B.1.1.7 appears no more harmful to kids

Dr. Stephen Schrantz, an infectious disease expert at University of Chicago Medicine, told CNBC that young people, especially school-aged children, didn’t tend to get sick because their immune systems react less severely to the virus.”

Roland told Insider that kids “very rarely” get sick with COVID-19. “Often it’s children presenting with non-COVID illness and then happen to have it.”

About one-third of kids testing positive with COVID-19 in a London hospital during the second wave of the virus in the UK – when 70% of the capital’s coronavirus infections were caused by B.1.1.7 – were admitted for another illness, according to correspondence published in the Lancet Child & Adolescent Health medical journal in February.

A London-based study published in the same journal around the same time found that severe illness and death from COVID-19 in children was rare, accounting for just under 0.2% of all UK deaths in 10 to 19 year olds, and just under 2% for those under 9. More kids died from COVID-19 when there were lots of infections in the wider community, the study authors said.

Kids coronavirus
A temperature check is taken as students return to St. Joseph Catholic School in La Puente, California on November 16, 2020.

Some children who contracted coronavirus have experienced Multisystem Inflammatory Syndrome in Children (MIS-C), a rare condition that can sometimes cause severe illness or death.

It doesn’t appear that the B.1.1.7 coronavirus variant increases the likelihood of developing MIS-C.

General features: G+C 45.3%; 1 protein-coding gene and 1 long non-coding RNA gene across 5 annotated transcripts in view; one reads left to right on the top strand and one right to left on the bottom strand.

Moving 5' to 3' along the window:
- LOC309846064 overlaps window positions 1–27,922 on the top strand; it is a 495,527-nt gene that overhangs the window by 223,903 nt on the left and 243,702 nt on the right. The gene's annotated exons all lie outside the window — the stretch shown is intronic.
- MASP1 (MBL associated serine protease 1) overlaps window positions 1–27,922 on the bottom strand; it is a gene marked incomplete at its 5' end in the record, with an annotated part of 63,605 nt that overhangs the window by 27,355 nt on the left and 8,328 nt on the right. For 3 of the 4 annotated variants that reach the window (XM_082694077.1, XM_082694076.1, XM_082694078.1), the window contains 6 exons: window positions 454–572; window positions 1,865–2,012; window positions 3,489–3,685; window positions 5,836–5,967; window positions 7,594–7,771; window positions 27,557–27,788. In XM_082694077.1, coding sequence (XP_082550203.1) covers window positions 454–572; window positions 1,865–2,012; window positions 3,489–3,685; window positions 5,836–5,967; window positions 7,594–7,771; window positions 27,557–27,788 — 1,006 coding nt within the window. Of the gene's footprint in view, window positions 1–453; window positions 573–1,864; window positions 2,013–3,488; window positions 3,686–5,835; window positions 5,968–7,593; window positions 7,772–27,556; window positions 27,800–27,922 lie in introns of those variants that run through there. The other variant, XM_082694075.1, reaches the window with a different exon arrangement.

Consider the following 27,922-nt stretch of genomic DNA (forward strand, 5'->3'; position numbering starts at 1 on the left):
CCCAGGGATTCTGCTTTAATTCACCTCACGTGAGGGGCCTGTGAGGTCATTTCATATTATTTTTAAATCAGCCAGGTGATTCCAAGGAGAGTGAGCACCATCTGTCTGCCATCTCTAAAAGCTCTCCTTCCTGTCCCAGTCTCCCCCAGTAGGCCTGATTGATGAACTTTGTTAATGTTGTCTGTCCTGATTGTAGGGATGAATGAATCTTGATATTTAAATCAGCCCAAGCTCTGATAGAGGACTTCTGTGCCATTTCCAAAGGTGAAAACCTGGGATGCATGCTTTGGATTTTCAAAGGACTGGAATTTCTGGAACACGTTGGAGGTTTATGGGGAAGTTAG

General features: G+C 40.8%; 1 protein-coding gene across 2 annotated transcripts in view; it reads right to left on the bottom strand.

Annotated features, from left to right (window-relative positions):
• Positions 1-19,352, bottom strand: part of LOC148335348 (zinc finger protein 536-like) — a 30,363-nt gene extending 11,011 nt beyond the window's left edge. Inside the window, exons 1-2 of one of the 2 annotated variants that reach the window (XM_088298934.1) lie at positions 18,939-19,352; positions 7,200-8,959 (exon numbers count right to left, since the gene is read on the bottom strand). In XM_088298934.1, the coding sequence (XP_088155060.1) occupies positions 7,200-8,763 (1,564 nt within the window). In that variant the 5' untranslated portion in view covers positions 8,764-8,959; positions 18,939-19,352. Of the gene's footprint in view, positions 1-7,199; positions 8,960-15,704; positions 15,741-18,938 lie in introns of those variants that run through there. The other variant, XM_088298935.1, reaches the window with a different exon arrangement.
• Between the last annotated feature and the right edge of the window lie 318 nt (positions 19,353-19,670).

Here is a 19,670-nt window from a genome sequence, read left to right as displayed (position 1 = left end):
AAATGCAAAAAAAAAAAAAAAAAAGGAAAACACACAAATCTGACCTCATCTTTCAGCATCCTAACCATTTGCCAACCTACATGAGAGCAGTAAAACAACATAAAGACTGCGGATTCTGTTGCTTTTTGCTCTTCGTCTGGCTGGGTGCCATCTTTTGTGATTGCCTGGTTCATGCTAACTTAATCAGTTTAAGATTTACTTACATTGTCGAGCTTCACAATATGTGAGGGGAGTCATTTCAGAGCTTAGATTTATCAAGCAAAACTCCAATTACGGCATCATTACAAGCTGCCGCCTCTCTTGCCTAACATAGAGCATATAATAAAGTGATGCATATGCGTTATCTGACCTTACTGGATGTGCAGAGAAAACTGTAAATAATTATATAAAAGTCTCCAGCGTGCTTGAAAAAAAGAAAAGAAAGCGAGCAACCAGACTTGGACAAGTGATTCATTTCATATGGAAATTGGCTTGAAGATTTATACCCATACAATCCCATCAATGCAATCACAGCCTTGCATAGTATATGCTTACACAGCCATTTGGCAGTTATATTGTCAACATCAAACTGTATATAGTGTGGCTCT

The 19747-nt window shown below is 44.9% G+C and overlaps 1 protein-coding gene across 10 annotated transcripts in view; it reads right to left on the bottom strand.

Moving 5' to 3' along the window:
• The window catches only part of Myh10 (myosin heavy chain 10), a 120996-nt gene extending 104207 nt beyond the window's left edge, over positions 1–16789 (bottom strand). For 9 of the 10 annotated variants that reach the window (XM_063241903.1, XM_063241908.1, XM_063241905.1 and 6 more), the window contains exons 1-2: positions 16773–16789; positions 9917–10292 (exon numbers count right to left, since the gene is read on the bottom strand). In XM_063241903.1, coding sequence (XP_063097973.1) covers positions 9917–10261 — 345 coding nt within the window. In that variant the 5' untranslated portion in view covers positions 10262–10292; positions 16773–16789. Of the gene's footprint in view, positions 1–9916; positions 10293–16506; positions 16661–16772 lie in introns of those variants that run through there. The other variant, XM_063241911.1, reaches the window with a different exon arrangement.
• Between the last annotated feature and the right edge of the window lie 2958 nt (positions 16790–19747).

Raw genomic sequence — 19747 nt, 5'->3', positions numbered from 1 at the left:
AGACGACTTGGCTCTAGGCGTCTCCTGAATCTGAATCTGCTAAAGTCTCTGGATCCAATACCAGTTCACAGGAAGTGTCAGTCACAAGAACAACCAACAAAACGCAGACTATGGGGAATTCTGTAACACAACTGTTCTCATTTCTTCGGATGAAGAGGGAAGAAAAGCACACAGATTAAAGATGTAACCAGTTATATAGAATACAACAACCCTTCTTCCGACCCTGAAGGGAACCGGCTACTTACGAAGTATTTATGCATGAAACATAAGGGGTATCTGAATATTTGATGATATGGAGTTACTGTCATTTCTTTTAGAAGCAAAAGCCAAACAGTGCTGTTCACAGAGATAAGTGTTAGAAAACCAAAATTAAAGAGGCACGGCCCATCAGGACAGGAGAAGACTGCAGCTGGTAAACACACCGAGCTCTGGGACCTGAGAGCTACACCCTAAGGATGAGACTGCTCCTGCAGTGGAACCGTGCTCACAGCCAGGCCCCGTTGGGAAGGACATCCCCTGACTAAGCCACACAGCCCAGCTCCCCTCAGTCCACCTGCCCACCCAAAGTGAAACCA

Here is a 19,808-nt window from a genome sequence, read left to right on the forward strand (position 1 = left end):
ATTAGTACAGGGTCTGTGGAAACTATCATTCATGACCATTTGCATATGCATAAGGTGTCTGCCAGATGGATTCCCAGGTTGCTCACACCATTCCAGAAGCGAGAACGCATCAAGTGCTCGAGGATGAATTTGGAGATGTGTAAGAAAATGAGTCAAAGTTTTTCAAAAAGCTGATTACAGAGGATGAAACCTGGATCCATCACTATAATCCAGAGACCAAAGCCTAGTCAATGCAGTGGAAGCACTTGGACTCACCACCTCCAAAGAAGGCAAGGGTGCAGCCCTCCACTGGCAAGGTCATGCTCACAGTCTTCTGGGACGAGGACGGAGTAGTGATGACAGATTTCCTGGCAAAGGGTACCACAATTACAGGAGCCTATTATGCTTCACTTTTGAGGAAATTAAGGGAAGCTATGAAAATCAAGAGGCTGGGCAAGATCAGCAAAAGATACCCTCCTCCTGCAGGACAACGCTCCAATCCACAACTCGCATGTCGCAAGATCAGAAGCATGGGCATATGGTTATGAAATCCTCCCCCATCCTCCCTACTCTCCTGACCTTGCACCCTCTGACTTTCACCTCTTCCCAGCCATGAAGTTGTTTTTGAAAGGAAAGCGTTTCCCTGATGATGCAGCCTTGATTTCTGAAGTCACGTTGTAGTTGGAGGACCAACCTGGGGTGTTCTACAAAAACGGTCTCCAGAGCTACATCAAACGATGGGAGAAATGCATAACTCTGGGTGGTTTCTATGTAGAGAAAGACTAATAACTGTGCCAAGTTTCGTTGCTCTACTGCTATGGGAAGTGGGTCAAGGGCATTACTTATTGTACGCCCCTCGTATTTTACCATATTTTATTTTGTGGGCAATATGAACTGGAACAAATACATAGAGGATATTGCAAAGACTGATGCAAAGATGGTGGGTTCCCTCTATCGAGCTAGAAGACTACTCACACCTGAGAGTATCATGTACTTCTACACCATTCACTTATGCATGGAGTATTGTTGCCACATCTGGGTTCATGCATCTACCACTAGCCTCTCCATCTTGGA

Dr Liz Whittaker, consultant pediatrician at St Mary’s Hospital in London, said in a statement January, when London had high levels of B.1.1.7 cases, that there were lots of children with positive COVID-19 tests, but “only small numbers” with severe disease or MIS-C, and these were within expected levels given the high infection rate at the time.

The number of children hospitalized, admitted to intensive care, or dying from COVID-19 hasn’t changed on a national level following the emergence of the B.1.1.7 variant in the UK, the RCPCH spokesperson said.

In Michigan, those aged 20 to 29 and 30 to 39 years-old are most likely to be infected with coronavirus, according to state data. But while hospital admissions are going up in all age groups by 25% each week, the highest rate remains those 50 to 59 and 60 to 69 – not younger people.

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Dow tumbles 257 points as spike in COVID-19 cases spurs economic-recovery concern

wall street new york stock exchange
Traders work on the floor of the New York Stock Exchange.

  • The S&P 500 and the Dow Jones Industrial Average suffered their second straight losses on Tuesday.
  • COVID-19 cases worldwide have risen by more than 10% over the past week.
  • Nike dropped on the Dow but IBM was a winner.
  • See more stories on Insider’s business page.

US stocks dropped Tuesday, with their grip on record highs further loosening as investors worry about the prospects for global economic growth as COVID-19 cases worldwide increase.

The S&P 500 and Dow Jones Industrial Average each fell for a second consecutive session, pulling back from last week’s strongest finishes on record.

As “stocks fall on back-to-back days for the first time this month, you can probably blame an old culprit: COVID,” said JJ Kinahan, chief market strategist at TD Ameritrade, in comments sent to Insider.